The thought of wearing dentures may be taboo to some folks… but there’s plenty of upside to dentures, and there shouldn’t be a stigma attached to wearing them.
Dentures fill the void of lost teeth, helping to improve your smile (and confidence). But they also help maintain the bone structure of your face, decreasing your risk of irreversible bone deterioration.
Unfortunately, along with all of its benefits, a new study has found a potential danger that all denture wearers need to be aware of…
Today, I’m going to fill you in on this new threat – and then, I’ll share a few simple steps you can take to reduce your risk and keep your mouth – and body – safe.
Dentures Lead to Malnutrition?
Even if you’re wearing the Rolls Royce of dentures, they can never fully replicate the efficiency of your real teeth – especially when it comes to chewing food.
Sure, there are plenty of fancy bonds and adhesives that help keep your dentures in place…
But researchers at the Indiana University School of Dentistry looked at the “chewing efficiency” of denture wearers to see if it has a negative impact on their health.
They found that because dentures can’t replicate the same chewing function as real teeth, this may lead to dietary restrictions and even malnutrition.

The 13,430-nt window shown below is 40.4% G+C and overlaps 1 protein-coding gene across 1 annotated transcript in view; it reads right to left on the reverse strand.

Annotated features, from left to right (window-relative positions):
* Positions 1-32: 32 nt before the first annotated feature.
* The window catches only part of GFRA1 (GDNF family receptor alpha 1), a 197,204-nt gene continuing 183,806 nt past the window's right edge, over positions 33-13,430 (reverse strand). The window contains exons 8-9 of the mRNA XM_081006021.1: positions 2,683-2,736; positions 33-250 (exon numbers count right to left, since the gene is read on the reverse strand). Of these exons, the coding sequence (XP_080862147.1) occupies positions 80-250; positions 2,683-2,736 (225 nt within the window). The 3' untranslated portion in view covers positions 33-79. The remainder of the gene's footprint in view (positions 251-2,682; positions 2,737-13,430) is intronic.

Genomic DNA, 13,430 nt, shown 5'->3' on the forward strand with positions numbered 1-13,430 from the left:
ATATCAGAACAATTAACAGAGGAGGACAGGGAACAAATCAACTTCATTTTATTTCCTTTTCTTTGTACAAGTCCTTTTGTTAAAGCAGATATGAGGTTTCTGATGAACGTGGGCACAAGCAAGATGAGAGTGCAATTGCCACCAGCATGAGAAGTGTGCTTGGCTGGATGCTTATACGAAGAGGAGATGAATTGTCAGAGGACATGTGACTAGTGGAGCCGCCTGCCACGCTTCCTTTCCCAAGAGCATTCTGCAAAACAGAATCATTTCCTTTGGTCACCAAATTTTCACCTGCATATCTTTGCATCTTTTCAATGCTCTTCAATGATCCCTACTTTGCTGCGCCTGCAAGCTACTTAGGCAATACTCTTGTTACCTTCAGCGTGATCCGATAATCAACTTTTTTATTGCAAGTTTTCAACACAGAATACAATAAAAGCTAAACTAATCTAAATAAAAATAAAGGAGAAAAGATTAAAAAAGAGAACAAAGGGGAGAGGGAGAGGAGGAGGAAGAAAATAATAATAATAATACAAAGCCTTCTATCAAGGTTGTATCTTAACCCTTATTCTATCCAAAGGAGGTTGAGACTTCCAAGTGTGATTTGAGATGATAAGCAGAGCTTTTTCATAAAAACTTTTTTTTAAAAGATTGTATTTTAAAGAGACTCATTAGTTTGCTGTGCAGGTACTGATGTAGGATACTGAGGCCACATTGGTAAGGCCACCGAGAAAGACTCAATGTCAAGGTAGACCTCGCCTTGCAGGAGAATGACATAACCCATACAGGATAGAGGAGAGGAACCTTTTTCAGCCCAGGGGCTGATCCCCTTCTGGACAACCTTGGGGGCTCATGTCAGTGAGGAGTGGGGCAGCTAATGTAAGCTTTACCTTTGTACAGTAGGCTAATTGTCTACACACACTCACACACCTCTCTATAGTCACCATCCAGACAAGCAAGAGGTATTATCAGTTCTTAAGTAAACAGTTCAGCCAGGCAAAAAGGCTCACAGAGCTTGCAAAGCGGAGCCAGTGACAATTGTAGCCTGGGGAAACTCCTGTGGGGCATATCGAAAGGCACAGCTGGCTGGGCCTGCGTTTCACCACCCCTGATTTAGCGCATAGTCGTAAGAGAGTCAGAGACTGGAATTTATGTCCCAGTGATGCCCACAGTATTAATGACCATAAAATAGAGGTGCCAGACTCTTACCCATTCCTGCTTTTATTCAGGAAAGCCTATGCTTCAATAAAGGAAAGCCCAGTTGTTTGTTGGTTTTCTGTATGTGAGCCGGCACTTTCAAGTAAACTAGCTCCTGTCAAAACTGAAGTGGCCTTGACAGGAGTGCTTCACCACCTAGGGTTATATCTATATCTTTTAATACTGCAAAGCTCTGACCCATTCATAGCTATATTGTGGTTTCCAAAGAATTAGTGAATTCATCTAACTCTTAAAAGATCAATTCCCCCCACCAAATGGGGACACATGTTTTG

That means, your body isn’t getting enough vital nutrients, putting you at risk for muscle loss, frailty, and falls.
So, what’s the answer to this potential problem? Giving up on your dentures?
The simplest approach to avoiding malnutrition is taking steps to change how some of your food is prepared.
Take meat for example…
Chewing meat can be difficult if you have dentures. But meat – especially red meat – contains iron, a vital nutrient, which means you shouldn’t give it up completely.
Cutting pieces of meat into smaller, more tender, pieces will ensure your dentures aren’t overly taxed, while still getting the vital nutrients (and protein) your body needs to stay healthy and strong.
Make sure you’re also talking to your dentist about your dentures – especially when it comes to how they fit. If they feel uncomfortable or don’t feel secure, your dentist can make alterations to ensure a proper fit.
Finally, be sure to work with your doctor to find out which vitamins and minerals you are deficient in. If dentures are holding you back from eating foods that contain vital nutrients, your doctor can recommend a supplement to increase your levels.